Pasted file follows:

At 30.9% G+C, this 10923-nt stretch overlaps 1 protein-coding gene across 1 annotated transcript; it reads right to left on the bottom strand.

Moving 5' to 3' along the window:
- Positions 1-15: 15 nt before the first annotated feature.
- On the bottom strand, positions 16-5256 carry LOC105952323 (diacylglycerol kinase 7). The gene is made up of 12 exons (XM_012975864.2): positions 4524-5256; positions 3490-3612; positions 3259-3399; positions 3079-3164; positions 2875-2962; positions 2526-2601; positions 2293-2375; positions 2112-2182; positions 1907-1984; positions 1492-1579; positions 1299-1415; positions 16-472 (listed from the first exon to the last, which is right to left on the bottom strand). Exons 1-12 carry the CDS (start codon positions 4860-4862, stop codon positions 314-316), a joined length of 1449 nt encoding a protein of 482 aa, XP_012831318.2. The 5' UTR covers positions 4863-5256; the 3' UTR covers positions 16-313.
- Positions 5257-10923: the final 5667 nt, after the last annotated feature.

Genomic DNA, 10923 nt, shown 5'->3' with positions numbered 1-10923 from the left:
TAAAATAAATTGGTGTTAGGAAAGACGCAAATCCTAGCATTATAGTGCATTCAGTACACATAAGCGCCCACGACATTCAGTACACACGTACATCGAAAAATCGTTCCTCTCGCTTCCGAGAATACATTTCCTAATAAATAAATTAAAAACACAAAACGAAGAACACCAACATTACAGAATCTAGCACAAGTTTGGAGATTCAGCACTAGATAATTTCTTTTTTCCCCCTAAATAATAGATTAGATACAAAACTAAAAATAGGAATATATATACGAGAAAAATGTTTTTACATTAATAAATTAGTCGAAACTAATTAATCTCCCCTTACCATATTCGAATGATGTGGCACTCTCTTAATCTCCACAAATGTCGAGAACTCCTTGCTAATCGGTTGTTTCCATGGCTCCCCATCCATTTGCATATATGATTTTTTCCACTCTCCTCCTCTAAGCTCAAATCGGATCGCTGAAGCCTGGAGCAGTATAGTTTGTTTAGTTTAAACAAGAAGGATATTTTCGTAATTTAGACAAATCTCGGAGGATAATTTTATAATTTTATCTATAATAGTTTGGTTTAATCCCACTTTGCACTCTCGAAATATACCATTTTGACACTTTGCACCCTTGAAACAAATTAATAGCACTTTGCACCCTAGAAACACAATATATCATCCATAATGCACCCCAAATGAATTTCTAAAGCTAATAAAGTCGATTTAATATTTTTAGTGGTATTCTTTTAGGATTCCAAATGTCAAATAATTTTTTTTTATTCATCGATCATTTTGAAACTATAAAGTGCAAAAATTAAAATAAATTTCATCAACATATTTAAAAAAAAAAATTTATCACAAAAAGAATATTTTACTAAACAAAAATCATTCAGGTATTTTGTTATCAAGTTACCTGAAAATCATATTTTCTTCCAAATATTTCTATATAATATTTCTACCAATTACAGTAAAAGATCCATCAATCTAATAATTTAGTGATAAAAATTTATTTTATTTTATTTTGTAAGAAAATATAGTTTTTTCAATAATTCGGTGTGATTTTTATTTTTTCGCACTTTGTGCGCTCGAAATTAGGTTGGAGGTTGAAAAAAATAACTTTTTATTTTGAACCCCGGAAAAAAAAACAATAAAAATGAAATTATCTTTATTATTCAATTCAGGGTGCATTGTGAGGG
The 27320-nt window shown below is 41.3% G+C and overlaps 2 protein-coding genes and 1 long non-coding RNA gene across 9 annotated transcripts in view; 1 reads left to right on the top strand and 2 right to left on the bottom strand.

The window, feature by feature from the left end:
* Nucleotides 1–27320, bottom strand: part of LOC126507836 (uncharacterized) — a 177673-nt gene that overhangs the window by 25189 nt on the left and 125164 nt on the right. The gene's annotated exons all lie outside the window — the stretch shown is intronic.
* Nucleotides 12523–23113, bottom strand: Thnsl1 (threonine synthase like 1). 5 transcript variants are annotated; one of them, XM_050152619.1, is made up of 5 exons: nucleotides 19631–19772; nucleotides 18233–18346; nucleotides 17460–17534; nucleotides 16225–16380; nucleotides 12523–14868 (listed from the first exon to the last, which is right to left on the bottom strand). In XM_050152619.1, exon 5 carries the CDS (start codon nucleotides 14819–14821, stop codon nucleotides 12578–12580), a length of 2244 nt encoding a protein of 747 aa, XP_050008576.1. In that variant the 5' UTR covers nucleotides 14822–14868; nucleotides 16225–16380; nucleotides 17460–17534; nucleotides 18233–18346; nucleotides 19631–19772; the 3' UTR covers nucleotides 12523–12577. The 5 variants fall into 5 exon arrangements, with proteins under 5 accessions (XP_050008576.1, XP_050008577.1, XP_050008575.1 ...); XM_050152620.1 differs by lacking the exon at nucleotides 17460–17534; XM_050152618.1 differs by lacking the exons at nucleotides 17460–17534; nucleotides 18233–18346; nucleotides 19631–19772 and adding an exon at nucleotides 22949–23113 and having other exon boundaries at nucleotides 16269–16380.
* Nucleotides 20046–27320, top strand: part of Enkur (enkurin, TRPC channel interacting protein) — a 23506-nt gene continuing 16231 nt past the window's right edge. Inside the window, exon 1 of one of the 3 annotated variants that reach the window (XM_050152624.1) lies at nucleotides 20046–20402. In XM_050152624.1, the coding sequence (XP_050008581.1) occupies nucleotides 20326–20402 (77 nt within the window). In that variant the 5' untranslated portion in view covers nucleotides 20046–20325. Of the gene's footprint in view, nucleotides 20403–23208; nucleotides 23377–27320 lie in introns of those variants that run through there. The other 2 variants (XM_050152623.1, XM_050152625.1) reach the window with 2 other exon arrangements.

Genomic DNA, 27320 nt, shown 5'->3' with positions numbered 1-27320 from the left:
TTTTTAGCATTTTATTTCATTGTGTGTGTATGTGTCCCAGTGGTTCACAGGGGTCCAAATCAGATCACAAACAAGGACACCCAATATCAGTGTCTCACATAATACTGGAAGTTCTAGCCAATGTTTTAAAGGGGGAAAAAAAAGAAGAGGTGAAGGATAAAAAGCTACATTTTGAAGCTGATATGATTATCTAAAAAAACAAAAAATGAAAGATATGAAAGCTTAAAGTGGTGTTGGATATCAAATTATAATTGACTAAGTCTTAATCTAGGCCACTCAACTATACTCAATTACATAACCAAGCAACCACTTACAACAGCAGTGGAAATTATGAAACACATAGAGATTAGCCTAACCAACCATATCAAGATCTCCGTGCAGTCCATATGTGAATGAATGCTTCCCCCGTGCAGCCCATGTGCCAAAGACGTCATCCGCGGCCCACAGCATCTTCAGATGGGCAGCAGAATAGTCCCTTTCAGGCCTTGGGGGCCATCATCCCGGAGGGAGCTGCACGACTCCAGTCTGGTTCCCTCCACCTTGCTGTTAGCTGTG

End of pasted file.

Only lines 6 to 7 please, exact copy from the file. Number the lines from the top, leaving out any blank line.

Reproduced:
Genomic DNA, 10923 nt, shown 5'->3' with positions numbered 1-10923 from the left:
TAAAATAAATTGGTGTTAGGAAAGACGCAAATCCTAGCATTATAGTGCATTCAGTACACATAAGCGCCCACGACATTCAGTACACACGTACATCGAAAAATCGTTCCTCTCGCTTCCGAGAATACATTTCCTAATAAATAAATTAAAAACACAAAACGAAGAACACCAACATTACAGAATCTAGCACAAGTTTGGAGATTCAGCACTAGATAATTTCTTTTTTCCCCCTAAATAATAGATTAGATACAAAACTAAAAATAGGAATATATATACGAGAAAAATGTTTTTACATTAATAAATTAGTCGAAACTAATTAATCTCCCCTTACCATATTCGAATGATGTGGCACTCTCTTAATCTCCACAAATGTCGAGAACTCCTTGCTAATCGGTTGTTTCCATGGCTCCCCATCCATTTGCATATATGATTTTTTCCACTCTCCTCCTCTAAGCTCAAATCGGATCGCTGAAGCCTGGAGCAGTATAGTTTGTTTAGTTTAAACAAGAAGGATATTTTCGTAATTTAGACAAATCTCGGAGGATAATTTTATAATTTTATCTATAATAGTTTGGTTTAATCCCACTTTGCACTCTCGAAATATACCATTTTGACACTTTGCACCCTTGAAACAAATTAATAGCACTTTGCACCCTAGAAACACAATATATCATCCATAATGCACCCCAAATGAATTTCTAAAGCTAATAAAGTCGATTTAATATTTTTAGTGGTATTCTTTTAGGATTCCAAATGTCAAATAATTTTTTTTTATTCATCGATCATTTTGAAACTATAAAGTGCAAAAATTAAAATAAATTTCATCAACATATTTAAAAAAAAAAATTTATCACAAAAAGAATATTTTACTAAACAAAAATCATTCAGGTATTTTGTTATCAAGTTACCTGAAAATCATATTTTCTTCCAAATATTTCTATATAATATTTCTACCAATTACAGTAAAAGATCCATCAATCTAATAATTTAGTGATAAAAATTTATTTTATTTTATTTTGTAAGAAAATATAGTTTTTTCAATAATTCGGTGTGATTTTTATTTTTTCGCACTTTGTGCGCTCGAAATTAGGTTGGAGGTTGAAAAAAATAACTTTTTATTTTGAACCCCGGAAAAAAAAACAATAAAAATGAAATTATCTTTATTATTCAATTCAGGGTGCATTGTGAGGG